An overhaul of the Environmental Protection Act is under way. The preparatory work began in the Ministry of the Environment in late 2011. The Government approved the proposal for a new Environmental Protection Act in December 2013, and the bill is currently undergoing a committee reading. The new law is intended to enter into force in late May or early June in 2014.
What Will Change?
The new law will implement the EU Directive on Industrial Emissions (2010/75/EU) on a national level in addition to streamlining the environmental permit granting process and its supervision. The new law will also introduce provisions that better account for nature values especially vis-à-vis peat production. Furthermore, provisions concerning the knowledge requirement of operators will be clarified with proposals targeting the protection of soil and groundwater in particular.
Emission Limit Values in BAT Conclusions to Become Binding
The key amendment to the Environmental Protection Act brought on by the Industrial Emissions Directive is the clarification of provisions governing the best available techniques (BAT). In principle, the Directive binds the application of the best available techniques to the central findings recorded in BAT reference documents, i.e. the conclusions made on the best available techniques. Following the implementation of the new law, the emission levels set out in such conclusions, i.e. the permissible range of emission limit values, would become binding with some exceptions. These would comprise the geographical location, local environmental conditions and the technical characteristics (such as age) of the relevant installation. According to the proposal, operators could deviate from the upper limit of the emission limit values only in situations where the assessment proves that the costs incurred for applying the best available techniques would outweigh its environmental benefits.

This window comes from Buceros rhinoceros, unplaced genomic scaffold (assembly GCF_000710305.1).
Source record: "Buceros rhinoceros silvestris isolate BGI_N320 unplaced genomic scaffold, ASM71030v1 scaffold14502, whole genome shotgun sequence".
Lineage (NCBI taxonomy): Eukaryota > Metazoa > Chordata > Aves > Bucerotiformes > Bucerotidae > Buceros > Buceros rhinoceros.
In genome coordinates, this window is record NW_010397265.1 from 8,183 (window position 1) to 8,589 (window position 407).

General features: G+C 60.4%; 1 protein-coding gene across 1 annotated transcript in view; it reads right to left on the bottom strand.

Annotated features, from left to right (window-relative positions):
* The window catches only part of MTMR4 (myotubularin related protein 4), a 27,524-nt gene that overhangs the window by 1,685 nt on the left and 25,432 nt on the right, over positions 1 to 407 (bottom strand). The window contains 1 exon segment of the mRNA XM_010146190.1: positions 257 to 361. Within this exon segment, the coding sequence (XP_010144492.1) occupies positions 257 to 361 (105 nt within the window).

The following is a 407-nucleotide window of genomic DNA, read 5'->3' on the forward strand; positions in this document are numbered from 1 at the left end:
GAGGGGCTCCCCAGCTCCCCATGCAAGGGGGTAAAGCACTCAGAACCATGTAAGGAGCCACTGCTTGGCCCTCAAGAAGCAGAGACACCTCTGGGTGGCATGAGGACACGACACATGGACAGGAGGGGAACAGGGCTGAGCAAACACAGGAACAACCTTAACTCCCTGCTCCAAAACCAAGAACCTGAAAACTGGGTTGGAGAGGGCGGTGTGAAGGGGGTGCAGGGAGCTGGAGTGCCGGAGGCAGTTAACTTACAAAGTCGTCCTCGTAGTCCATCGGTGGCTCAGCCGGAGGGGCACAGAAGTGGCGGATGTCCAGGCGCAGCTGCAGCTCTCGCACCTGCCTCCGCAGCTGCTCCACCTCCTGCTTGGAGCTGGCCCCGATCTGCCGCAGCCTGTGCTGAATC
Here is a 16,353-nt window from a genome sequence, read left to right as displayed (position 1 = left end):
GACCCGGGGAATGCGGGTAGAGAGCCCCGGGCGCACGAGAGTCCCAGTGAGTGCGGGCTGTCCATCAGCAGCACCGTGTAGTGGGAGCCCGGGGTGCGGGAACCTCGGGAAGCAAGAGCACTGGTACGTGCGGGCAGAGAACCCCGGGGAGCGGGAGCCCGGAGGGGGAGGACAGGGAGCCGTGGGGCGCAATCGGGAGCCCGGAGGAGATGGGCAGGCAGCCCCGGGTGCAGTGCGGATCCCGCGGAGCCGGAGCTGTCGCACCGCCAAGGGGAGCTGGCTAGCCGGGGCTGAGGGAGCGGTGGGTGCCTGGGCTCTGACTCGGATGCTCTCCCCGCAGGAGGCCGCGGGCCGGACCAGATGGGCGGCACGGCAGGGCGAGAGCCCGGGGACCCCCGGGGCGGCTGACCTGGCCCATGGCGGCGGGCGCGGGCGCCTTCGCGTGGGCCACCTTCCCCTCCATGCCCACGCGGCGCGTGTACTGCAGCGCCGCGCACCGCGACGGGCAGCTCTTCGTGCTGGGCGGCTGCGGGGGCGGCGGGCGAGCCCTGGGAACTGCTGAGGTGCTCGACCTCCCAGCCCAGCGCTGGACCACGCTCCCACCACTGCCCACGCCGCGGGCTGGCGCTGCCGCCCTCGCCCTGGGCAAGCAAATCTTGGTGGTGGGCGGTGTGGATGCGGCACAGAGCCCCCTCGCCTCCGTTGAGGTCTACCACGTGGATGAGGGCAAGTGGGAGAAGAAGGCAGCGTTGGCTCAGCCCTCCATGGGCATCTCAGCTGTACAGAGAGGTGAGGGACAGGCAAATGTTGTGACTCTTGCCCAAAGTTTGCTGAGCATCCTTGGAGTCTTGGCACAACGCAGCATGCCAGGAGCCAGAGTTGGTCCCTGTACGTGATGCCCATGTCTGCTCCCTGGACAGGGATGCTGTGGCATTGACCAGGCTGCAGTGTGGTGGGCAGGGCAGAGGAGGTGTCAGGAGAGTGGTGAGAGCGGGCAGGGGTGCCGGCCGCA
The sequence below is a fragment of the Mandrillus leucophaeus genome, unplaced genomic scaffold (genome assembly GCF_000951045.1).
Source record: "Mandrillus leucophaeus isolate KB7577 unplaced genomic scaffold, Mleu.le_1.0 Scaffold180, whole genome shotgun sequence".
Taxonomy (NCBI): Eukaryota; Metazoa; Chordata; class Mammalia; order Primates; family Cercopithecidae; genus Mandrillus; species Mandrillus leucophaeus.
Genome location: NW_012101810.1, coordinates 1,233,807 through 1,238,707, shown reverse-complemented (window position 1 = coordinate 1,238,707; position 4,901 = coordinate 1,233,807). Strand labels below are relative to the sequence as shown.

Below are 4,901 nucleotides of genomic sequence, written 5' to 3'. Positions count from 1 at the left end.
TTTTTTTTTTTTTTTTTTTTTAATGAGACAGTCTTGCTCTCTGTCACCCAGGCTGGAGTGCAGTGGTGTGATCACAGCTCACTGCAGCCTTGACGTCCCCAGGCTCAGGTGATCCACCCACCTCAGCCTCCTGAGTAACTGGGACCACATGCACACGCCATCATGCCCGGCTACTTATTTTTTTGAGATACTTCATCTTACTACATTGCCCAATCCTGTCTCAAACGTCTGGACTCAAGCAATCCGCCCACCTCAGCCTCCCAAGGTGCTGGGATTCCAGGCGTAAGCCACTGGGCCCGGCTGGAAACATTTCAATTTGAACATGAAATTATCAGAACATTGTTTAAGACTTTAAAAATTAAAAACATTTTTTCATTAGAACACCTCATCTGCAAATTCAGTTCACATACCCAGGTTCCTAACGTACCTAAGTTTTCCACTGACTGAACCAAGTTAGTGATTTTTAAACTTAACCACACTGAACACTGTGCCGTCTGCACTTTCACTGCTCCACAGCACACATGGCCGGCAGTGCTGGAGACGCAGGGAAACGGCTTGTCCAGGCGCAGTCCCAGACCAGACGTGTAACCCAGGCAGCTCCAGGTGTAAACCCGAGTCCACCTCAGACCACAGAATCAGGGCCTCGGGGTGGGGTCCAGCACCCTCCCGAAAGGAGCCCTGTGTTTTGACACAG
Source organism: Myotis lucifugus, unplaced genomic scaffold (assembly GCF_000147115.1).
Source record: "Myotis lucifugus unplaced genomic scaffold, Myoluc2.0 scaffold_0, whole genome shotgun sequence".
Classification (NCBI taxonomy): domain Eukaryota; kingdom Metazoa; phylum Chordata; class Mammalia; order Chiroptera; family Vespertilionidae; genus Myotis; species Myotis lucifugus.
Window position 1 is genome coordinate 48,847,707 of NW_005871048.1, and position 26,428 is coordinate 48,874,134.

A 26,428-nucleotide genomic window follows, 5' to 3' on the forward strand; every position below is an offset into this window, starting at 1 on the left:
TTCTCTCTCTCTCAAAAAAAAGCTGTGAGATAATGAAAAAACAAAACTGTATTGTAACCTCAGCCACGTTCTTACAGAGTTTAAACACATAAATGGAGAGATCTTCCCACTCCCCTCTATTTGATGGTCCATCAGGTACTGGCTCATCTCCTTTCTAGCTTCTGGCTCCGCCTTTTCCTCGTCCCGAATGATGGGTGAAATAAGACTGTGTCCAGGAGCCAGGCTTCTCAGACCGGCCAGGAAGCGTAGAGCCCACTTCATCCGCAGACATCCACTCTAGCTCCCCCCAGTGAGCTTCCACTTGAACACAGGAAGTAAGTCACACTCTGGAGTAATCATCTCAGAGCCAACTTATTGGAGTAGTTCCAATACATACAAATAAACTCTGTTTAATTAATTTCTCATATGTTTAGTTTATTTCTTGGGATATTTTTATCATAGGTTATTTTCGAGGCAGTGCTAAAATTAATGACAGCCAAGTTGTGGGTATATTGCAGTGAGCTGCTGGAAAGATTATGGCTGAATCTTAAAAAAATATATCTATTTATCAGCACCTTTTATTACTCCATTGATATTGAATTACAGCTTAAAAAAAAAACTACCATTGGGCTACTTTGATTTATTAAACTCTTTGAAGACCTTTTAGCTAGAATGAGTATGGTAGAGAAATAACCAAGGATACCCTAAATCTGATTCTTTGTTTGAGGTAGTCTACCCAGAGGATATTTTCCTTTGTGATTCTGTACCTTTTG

New Supervision Fees
The key amendment to the provisions governing supervision would be the implementation of new supervision fees, which would, according to the proposal, secure the availability of resources for supervision. Thereby, the periodic monitoring of installations stipulated in the supervision programme and related inspections and periodic reports as well as inspections related to administrative compulsions would become subject to a fee. According to the proposal, authorities could charge a fee that corresponds, at maximum, to the average cost price charged for such measures. Further provisions on the fees will be issued by decree.
Changes in the Protection of Soil and Groundwater – Baseline Report
The upcoming changes to the protection of soil and groundwater also arise from the Industrial Emissions Directive. According to the proposal, operators would have to prepare a baseline report if the operation of the installation involves the use, production or release of dangerous substances that may pollute soil or groundwater. When the operation of such an installation ceases definitively, the baseline report would be used to assess the condition of the soil or the groundwater and whether any decontamination is required.
Accounting for Nature Values in Peat Production Projects
In derogation from the original proposal, the provision stipulating how nature values must be accounted for is proposed to apply to peat production alone, instead of to all projects. According to the proposal, the location of peat production should be selected so that it does not cause significant detriment to nature value on either a national or local level. In addition to issues of contamination, the proposal would make it possible to account for the effects on nature values caused by the physical transformation of the relevant sites to a significant degree in the assessment of an operator's environmental permit request. For the purposes of avoiding twofold assessment, the proposed provisions would now, however, be applied in situations where nature values have already been assessed to a sufficient degree in connection with the planning process.